What Marketplace Lending Offers for Borrowers and Investors

What Marketplace Lending Offers for Borrowers and Investors

Traditionally, commercial real estate borrowers have been limited to approaching institutions like banks or individual lenders as sources of capital. This year, increased reserve requirements and risk retention rules within the commercial mortgage-backed securities (CMBS) industry have forced many traditional institutions to limit their capability to provide commercial real estate loans for the construction of new properties, refinancing of existing loans or any other forms of debt. The introduction of these regulatory constraints, combined with an increase of loan maturities over the next 18 to 24 months, will create a need in the market for alternative sources of capital.

As a result, to keep up with the demand for capital, new lending options, including increased market participation by non-regulated lenders, have become more readily available and popular sources of capital. Recently, the market has turned toward technology and, in particular, marketplace lending, to help bridge the gap between the need for and availability of capital in the commercial real estate industry.

What is marketplace lending?

Online marketplace lenders are entities that raise capital via an online platform and match borrowers with investors who fund the loans. The online marketplace lender sources, underwrites, and services the loans, all while marketing the loan to investors for funding. The lenders set the rates and terms of the loans they originate, making them competitive with the larger marketplace.

While technology is an integral component of marketplace lending for commercial real estate, the business itself relies on industry expertise and experience. It is important that a marketplace lender's platform is backed by a solid team of commercial real estate finance professionals who possess years of experience in underwriting loans, creating solid investment opportunities that fit the needs of the borrowers and investors alike.

What’s in it for the borrowers?

Many of the commercial real estate borrowers searching for capital from non-traditional lenders, like marketplace lenders, may not be able to source debt from traditional lenders (e.g., banks) for a variety of reasons. Marketplace lenders open opportunities for these borrowers by bringing alternate and previously untapped sources of capital (via individual, accredited investors) to the marketplace—all of which are accessed through technology-driven platforms, creating a streamlined, faster and more efficient process.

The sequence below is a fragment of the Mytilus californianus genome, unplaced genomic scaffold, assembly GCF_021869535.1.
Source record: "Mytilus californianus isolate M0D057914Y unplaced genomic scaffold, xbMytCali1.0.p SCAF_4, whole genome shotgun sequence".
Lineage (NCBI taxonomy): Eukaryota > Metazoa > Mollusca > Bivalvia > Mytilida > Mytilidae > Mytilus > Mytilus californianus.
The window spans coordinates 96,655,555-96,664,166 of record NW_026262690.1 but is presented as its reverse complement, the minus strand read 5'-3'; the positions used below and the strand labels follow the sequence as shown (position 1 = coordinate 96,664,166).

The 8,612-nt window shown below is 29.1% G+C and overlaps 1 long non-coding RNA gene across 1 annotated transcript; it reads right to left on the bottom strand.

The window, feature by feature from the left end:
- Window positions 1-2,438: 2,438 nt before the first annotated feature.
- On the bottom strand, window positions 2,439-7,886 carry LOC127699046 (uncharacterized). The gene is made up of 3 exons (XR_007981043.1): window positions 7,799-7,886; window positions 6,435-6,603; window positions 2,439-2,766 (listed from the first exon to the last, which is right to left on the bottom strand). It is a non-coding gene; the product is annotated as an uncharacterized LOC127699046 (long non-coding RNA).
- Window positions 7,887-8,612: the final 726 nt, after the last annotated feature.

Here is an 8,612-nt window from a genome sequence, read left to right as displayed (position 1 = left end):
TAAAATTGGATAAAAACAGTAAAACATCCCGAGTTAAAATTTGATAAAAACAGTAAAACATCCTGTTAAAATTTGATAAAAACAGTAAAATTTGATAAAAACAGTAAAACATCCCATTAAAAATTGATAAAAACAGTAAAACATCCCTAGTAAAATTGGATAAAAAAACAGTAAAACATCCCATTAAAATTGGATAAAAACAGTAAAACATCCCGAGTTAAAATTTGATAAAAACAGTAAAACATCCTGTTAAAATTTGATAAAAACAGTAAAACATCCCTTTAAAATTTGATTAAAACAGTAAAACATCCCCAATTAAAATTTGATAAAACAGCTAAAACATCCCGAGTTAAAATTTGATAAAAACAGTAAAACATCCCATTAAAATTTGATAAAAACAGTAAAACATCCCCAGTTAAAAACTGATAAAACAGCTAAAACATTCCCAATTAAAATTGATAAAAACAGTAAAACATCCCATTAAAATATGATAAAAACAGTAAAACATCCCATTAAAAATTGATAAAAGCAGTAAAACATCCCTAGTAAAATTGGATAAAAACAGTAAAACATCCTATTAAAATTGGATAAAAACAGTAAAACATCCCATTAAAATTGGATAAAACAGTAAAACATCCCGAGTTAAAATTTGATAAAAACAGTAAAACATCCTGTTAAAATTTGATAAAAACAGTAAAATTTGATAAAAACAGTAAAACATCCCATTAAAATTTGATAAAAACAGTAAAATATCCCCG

What’s in it for investors?

While online marketplace lenders offer borrowers much-needed access to capital, there are substantial opportunities for investors. Through these platforms, investors are offered direct access to a wide range of commercial real estate debt at varying rates of return on investment opportunities secured by professionally-valued commercial real estate. More often than not, investors receive fixed income returns that are highly competitive with, or surpass, other available fixed income investment options.

Now’s the time

Marketplace lending has been successfully deployed in several debt markets, including student loans, credit card and small business debt. But  it has yet to substantially impact the commercial real estate debt market. Compared to the other debt markets, there is significant opportunity—to the tune of nearly $3 trillion—for debt financing and investor participation in the commercial real estate market.

Combined, the large opportunity for investors and the demand for more capital by the industry create a need for marketplace lending in the commercial real estate space. Over the next several years, the industry will likely see increased adoption of these platforms, resulting in a shift in the fundamental way that commercial real estate finance operates.

Gary Bechtel serves as president of Money360. Prior to joining the company, he was chief lending/originations officer with CU Business Partners, LLC, one of the nation’s largest credit union service organizations (CUSO).

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